The Gannet Has Landed – book review

To someone who has read all of Peter Kerr’s books, from his personal experience travel tales, to his more recent bumbling detective and rogue farmer novels, it would almost appear that the author is considering attempting something a little more straightforward with this latest book.

The Gannet has Landed is the tale of a student vet (so a younger hero than we are used to for a start) who takes a year out job as a holiday rep in Mallorca (where else?). Despite the job, which allows for a few witticisms at the expense of the characters, Doogie finds time to become romantically attached both to a local girl and to the idea of throwing up his career in Britain in favour of a tourist farm on the Spanish island. The mother in me keeps shouting at him to finish his education, but will he listen?:

The Peter Kerr ingredients are there; his detailed knowledge of life on Mallorca, a farmer’s son with a healthy respect for what is now termed ‘the old traditions and values’ and a few larger-than-life characters to have fun with. But this time there are are more serious characters, well-intentioned but in difficult circumstances, struggling to get through each day as best they can and agonising over decisions which result in pain and disappointment for their loved ones.

There are a couple of baddies thrown in so that anyone who wants to label this as simply comedy, simply travel or simply romance has to add in crime as well, but it does end happily, with solutions for everyone.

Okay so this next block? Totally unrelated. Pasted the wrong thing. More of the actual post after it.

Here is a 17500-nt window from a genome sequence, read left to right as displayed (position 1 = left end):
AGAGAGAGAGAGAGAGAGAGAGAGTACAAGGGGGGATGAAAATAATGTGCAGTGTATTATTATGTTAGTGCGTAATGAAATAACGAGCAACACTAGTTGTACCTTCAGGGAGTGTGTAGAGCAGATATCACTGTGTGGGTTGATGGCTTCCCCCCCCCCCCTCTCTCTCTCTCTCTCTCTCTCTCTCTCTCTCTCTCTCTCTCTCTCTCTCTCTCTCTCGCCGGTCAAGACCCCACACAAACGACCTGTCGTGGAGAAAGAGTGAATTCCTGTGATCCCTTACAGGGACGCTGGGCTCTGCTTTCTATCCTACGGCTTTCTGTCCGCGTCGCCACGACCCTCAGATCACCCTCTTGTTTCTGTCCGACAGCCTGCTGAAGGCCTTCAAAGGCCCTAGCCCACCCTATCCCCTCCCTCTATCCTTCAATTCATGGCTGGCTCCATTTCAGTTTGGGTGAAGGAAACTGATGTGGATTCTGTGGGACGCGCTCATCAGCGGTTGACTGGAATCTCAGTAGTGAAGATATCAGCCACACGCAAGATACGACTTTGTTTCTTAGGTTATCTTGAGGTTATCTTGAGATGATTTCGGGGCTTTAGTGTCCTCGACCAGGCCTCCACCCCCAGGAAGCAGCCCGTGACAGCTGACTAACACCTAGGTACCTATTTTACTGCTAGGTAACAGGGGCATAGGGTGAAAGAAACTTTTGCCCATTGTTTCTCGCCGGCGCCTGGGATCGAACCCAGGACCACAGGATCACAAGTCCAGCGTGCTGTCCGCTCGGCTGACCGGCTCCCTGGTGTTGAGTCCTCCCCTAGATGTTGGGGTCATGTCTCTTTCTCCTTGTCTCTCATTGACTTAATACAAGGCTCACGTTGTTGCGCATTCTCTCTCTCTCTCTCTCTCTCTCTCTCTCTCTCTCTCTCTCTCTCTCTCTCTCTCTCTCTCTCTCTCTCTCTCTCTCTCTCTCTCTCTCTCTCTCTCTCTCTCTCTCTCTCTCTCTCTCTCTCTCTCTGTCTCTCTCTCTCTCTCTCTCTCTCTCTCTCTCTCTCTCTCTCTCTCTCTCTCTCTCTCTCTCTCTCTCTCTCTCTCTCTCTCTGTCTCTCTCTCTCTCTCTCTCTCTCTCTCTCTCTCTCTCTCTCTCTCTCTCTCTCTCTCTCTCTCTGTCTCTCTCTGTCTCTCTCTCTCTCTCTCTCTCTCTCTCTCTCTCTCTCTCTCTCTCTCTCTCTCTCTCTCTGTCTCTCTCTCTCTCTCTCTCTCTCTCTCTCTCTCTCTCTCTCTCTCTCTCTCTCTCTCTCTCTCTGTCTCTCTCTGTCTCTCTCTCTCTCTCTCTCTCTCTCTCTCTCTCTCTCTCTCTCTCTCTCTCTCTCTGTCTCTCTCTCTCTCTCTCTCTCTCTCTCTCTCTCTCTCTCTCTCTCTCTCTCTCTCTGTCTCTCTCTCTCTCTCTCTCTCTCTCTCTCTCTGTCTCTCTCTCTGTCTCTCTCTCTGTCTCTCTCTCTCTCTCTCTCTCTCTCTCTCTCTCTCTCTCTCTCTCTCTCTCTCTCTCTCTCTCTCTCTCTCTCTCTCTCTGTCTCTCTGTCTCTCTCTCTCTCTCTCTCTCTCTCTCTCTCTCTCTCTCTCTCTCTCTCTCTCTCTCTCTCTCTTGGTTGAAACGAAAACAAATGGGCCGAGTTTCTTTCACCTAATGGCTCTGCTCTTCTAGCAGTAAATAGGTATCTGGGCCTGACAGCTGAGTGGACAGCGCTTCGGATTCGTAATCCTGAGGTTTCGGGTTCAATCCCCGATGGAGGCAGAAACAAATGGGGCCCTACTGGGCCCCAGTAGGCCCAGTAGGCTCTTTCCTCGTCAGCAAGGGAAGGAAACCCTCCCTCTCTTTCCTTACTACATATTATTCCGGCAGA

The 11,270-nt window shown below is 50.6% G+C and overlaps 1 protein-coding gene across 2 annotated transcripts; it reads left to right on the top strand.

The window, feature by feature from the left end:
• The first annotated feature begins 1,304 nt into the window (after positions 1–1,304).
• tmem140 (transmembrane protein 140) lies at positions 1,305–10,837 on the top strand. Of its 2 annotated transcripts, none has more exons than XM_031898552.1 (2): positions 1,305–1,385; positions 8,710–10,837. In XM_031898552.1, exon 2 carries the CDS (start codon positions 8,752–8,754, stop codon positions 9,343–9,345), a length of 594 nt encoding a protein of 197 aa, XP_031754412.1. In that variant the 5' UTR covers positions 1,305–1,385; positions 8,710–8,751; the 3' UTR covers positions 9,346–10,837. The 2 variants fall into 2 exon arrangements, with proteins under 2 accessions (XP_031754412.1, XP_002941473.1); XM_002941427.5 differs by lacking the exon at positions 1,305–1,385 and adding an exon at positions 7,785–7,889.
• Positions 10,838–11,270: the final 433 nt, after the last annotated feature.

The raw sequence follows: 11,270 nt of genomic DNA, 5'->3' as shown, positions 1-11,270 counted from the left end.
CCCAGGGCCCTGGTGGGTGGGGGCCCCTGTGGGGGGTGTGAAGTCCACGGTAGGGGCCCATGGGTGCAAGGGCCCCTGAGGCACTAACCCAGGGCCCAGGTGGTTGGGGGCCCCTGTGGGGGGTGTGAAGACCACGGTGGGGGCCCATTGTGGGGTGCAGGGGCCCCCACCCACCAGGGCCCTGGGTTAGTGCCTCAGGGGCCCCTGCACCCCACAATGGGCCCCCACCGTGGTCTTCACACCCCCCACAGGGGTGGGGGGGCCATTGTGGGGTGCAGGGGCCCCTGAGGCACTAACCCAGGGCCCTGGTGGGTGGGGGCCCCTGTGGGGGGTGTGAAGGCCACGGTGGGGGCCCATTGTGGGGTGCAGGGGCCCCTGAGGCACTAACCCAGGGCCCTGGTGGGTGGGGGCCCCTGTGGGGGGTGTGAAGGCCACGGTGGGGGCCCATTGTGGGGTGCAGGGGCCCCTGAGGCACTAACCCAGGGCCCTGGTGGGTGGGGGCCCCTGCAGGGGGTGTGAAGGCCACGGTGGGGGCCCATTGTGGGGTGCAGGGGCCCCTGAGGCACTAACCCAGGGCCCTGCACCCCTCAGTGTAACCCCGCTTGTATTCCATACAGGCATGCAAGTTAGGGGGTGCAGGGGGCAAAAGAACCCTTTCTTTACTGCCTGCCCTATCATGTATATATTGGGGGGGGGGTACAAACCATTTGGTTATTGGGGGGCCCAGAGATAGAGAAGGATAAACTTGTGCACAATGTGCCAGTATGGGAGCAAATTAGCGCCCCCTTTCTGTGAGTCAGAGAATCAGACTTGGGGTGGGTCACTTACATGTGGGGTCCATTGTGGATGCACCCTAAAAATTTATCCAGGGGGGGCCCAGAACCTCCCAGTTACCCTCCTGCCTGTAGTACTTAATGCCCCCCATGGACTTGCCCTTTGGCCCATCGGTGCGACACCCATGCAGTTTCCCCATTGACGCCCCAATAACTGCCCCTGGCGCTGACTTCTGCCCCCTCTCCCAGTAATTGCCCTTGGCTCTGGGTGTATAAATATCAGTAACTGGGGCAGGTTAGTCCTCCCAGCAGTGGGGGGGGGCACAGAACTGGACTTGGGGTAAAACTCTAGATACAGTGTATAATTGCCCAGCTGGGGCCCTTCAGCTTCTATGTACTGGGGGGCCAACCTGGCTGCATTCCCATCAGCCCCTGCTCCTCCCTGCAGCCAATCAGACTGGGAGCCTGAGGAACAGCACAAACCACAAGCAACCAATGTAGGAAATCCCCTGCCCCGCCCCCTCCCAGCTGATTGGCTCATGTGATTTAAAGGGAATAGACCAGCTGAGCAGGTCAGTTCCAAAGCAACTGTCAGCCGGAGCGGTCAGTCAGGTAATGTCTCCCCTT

The question for me is, does this mark an opening for Peter Kerr to leave behind his lightweight entertaining style and use his sensitive character delineations and crafty plotting with more gravitas. Gravitas? Peter Kerr? Perhaps not in the same sentence yet. But with at least two series in which to continue to indulge his sense of humour, it would be interesting to see what might happen should Peter go without  the ‘funny man’ hero again.

You can buy The Gannet Has Landed from Amazon here

Published by

Suse Coon

Suse Coon started life training to be an architect but ended up as a fashion buyer then civil servant. After some time out to bring up her family of three, she returned to what had been a hobby and entered the field of freelance journalism. After becoming regional correspondent, then editor of the orienteering magazine CompassSport, she formed Pages Editorial & Publishing Services. In this guise, West Lothian Life was launched, while Suse maintained a level of freelancing and wrote the award winning children's novel Richard's Castle. In 1999, Suse bought over CompassSport and found her time taken up pretty well exclusively with the two magazines. In 2004, West Lothian Life was expanded to form Lothian Life, however, the workload was too great. In 2006, CompassSport was sold and Suse concentrated on the web version of Lothian Life. Her hobbies include gardening, orienteering, sea kayaking and Tai Chi.

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